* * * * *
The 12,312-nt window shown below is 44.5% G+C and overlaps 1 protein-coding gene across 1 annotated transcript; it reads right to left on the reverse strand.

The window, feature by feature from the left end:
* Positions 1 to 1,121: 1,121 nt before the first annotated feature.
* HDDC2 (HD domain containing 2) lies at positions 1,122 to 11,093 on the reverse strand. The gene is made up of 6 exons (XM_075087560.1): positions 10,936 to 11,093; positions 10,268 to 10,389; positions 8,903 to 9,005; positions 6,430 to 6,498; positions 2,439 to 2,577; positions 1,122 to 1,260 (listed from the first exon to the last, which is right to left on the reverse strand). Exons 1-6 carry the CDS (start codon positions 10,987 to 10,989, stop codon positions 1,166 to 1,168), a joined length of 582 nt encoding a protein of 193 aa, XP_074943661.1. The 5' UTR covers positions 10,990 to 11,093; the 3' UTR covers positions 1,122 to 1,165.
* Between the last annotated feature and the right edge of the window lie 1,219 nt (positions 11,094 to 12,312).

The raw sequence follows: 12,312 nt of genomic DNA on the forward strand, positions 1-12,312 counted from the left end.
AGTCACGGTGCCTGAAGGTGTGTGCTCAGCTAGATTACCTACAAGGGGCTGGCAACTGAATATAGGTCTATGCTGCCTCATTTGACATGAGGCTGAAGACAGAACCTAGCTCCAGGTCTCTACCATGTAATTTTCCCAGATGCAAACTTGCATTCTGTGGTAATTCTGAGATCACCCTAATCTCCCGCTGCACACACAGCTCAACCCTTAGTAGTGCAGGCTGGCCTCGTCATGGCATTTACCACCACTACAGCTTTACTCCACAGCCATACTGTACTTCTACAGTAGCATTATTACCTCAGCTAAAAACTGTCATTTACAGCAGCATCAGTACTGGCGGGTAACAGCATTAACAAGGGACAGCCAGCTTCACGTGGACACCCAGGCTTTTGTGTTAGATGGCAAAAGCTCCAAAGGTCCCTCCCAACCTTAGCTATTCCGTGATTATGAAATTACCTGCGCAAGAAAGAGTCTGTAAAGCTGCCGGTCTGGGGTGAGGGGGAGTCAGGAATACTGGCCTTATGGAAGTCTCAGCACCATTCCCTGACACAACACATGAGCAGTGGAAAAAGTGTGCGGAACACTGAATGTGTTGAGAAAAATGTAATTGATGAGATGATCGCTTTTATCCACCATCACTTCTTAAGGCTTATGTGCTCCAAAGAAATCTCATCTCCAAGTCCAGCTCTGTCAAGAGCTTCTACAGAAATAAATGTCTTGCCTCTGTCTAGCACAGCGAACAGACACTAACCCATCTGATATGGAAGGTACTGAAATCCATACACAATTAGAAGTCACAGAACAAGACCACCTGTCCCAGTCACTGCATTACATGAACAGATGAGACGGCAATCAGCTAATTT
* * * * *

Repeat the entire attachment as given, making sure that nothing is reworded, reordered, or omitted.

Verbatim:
The 12,312-nt window shown below is 44.5% G+C and overlaps 1 protein-coding gene across 1 annotated transcript; it reads right to left on the reverse strand.

The window, feature by feature from the left end:
* Positions 1 to 1,121: 1,121 nt before the first annotated feature.
* HDDC2 (HD domain containing 2) lies at positions 1,122 to 11,093 on the reverse strand. The gene is made up of 6 exons (XM_075087560.1): positions 10,936 to 11,093; positions 10,268 to 10,389; positions 8,903 to 9,005; positions 6,430 to 6,498; positions 2,439 to 2,577; positions 1,122 to 1,260 (listed from the first exon to the last, which is right to left on the reverse strand). Exons 1-6 carry the CDS (start codon positions 10,987 to 10,989, stop codon positions 1,166 to 1,168), a joined length of 582 nt encoding a protein of 193 aa, XP_074943661.1. The 5' UTR covers positions 10,990 to 11,093; the 3' UTR covers positions 1,122 to 1,165.
* Between the last annotated feature and the right edge of the window lie 1,219 nt (positions 11,094 to 12,312).

The raw sequence follows: 12,312 nt of genomic DNA on the forward strand, positions 1-12,312 counted from the left end.
AGTCACGGTGCCTGAAGGTGTGTGCTCAGCTAGATTACCTACAAGGGGCTGGCAACTGAATATAGGTCTATGCTGCCTCATTTGACATGAGGCTGAAGACAGAACCTAGCTCCAGGTCTCTACCATGTAATTTTCCCAGATGCAAACTTGCATTCTGTGGTAATTCTGAGATCACCCTAATCTCCCGCTGCACACACAGCTCAACCCTTAGTAGTGCAGGCTGGCCTCGTCATGGCATTTACCACCACTACAGCTTTACTCCACAGCCATACTGTACTTCTACAGTAGCATTATTACCTCAGCTAAAAACTGTCATTTACAGCAGCATCAGTACTGGCGGGTAACAGCATTAACAAGGGACAGCCAGCTTCACGTGGACACCCAGGCTTTTGTGTTAGATGGCAAAAGCTCCAAAGGTCCCTCCCAACCTTAGCTATTCCGTGATTATGAAATTACCTGCGCAAGAAAGAGTCTGTAAAGCTGCCGGTCTGGGGTGAGGGGGAGTCAGGAATACTGGCCTTATGGAAGTCTCAGCACCATTCCCTGACACAACACATGAGCAGTGGAAAAAGTGTGCGGAACACTGAATGTGTTGAGAAAAATGTAATTGATGAGATGATCGCTTTTATCCACCATCACTTCTTAAGGCTTATGTGCTCCAAAGAAATCTCATCTCCAAGTCCAGCTCTGTCAAGAGCTTCTACAGAAATAAATGTCTTGCCTCTGTCTAGCACAGCGAACAGACACTAACCCATCTGATATGGAAGGTACTGAAATCCATACACAATTAGAAGTCACAGAACAAGACCACCTGTCCCAGTCACTGCATTACATGAACAGATGAGACGGCAATCAGCTAATTT